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'I am still greedy'

By Komal Panchamatia/PTI, Justin Rao/PTI
August 14, 2021 14:15 IST
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Photograph: Kind courtesy Neena Gupta/Instagram

Neena Gupta is on a roll in the second innings of her career with acclaimed performances in movies like Mulk, Badhaai Ho! and the Web series Panchayat. She hopes she continues to get good roles in the journey ahead.

The 62-year-old actor says Dial 100gave her an opportunity to play an interesting role.

IMAGE: Neena Gupta with daughter Masaba in Masaba Masaba.Photograph: Kind courtesy Neena Gupta/Instagram

Gupta, one of the most sought after actors in the industry today, said she is "grateful" for the roles coming her way.

"I am very grateful that I am getting such nice parts. I am shooting for this film called Shiv Shastri Balboa with Anupam Kher and again, I have a very different role.

"I also have the second season of Panchayat, Masaba Masaba and a film on organ donation, where I play the main part. I have a lot of good offers, but I am still very greedy," the National Award winner tells PTI in an e-mail interview.

IMAGE: Neena Gupta in Dial 100.

The intriguing plotline and her role attracted her to Dial 100, though she had initially turned down the project.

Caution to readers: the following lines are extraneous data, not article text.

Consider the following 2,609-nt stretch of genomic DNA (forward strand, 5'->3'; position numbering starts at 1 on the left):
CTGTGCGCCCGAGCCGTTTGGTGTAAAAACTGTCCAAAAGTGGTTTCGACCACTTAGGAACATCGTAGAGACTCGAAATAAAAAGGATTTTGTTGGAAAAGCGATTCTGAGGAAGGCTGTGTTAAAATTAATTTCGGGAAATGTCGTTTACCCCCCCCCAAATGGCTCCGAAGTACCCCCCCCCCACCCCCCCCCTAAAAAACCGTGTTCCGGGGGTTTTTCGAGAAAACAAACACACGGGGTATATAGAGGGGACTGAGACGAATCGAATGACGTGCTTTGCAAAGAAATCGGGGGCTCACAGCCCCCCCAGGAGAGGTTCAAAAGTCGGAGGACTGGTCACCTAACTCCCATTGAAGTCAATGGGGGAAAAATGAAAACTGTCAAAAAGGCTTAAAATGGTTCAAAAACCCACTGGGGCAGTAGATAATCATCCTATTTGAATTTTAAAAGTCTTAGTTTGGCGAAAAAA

"The casting agent had told me that it is a revenge kind of a role, so I had said no because I don't do negative roles. Then I spoke to the producer and he told me about my role. It was very different from what I have done so far, that's why I said yes to it."

She is grateful to the director for giving her the correct note to play the character of Seema Pallav.

"An actor often does different kinds of roles, not necessary that whatever role you do you have gone through that emotion or phase. I have done a mother's part when I was not a mother.

"So when I was giving my first shot, I asked Rensil (D'Silva, director) if I can do it this way or that way, he suggested this particular sur (tone) and I followed that throughout the film," she says.

Photograph: Kind courtesy Neena Gupta/Instagram

Gupta also revealed some secrets about her acting process.

"My funda is very clear, you mean your lines, listen to your co-actor's lines and that is the crux of everything. You need to be focused, concentrate and your body language is also very important. If I can do all these things with complete focus, then the work is done," she explains.